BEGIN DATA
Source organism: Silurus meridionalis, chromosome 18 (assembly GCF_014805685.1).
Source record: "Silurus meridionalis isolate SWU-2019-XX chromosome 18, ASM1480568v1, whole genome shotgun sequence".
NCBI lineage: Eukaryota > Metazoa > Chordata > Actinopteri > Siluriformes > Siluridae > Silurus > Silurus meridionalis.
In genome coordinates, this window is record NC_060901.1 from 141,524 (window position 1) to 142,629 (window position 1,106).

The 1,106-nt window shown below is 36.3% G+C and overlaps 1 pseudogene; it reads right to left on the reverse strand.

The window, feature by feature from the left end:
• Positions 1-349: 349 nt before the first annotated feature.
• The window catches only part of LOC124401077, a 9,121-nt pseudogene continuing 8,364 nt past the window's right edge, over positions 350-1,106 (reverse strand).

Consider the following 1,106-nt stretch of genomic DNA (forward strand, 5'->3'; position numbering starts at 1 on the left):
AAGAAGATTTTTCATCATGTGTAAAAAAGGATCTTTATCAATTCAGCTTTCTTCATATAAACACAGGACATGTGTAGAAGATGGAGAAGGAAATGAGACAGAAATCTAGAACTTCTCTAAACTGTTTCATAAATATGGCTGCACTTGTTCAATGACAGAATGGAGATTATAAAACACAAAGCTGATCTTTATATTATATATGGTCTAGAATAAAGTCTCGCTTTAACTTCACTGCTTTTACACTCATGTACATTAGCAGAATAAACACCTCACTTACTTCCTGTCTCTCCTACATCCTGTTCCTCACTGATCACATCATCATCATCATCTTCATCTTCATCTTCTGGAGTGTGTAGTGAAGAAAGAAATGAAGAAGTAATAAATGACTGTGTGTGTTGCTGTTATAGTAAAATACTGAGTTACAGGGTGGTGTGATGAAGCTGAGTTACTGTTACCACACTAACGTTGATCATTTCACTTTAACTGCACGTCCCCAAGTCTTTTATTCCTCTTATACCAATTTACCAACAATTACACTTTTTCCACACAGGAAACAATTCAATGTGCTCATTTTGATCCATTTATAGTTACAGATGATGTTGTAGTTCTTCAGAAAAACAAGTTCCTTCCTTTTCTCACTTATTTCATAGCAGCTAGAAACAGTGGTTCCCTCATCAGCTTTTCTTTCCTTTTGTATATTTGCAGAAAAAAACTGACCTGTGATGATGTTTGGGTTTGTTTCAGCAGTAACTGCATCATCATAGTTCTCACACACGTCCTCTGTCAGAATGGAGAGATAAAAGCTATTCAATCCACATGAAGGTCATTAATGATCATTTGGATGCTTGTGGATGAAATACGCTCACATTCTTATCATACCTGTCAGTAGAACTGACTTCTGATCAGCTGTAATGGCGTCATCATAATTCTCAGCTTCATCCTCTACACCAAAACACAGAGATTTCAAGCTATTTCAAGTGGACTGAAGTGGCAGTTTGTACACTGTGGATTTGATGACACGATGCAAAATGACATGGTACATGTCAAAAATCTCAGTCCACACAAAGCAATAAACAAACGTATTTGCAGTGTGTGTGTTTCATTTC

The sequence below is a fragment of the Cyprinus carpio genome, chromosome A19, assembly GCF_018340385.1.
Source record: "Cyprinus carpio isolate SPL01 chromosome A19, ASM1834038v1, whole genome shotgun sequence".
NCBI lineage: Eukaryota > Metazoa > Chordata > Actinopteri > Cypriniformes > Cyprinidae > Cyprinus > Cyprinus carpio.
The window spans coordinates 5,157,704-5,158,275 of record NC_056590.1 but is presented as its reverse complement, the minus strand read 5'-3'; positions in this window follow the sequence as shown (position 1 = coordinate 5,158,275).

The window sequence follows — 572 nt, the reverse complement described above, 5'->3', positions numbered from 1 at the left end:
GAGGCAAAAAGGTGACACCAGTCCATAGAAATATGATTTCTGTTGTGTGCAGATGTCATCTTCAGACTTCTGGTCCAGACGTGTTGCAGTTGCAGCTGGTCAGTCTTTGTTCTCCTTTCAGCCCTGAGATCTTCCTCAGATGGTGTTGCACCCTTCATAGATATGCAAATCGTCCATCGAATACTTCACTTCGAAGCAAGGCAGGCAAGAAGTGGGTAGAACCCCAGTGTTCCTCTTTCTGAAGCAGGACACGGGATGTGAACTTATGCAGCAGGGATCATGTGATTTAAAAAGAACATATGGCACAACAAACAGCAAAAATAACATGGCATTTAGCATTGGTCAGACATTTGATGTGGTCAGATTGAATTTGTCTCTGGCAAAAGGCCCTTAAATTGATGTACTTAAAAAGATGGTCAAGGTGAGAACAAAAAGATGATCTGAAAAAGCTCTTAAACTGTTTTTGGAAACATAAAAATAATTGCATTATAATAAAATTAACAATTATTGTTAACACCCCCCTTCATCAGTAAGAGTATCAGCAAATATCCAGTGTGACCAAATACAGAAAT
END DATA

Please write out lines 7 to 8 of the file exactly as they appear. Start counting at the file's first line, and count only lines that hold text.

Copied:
• Positions 1-349: 349 nt before the first annotated feature.
• The window catches only part of LOC124401077, a 9,121-nt pseudogene continuing 8,364 nt past the window's right edge, over positions 350-1,106 (reverse strand).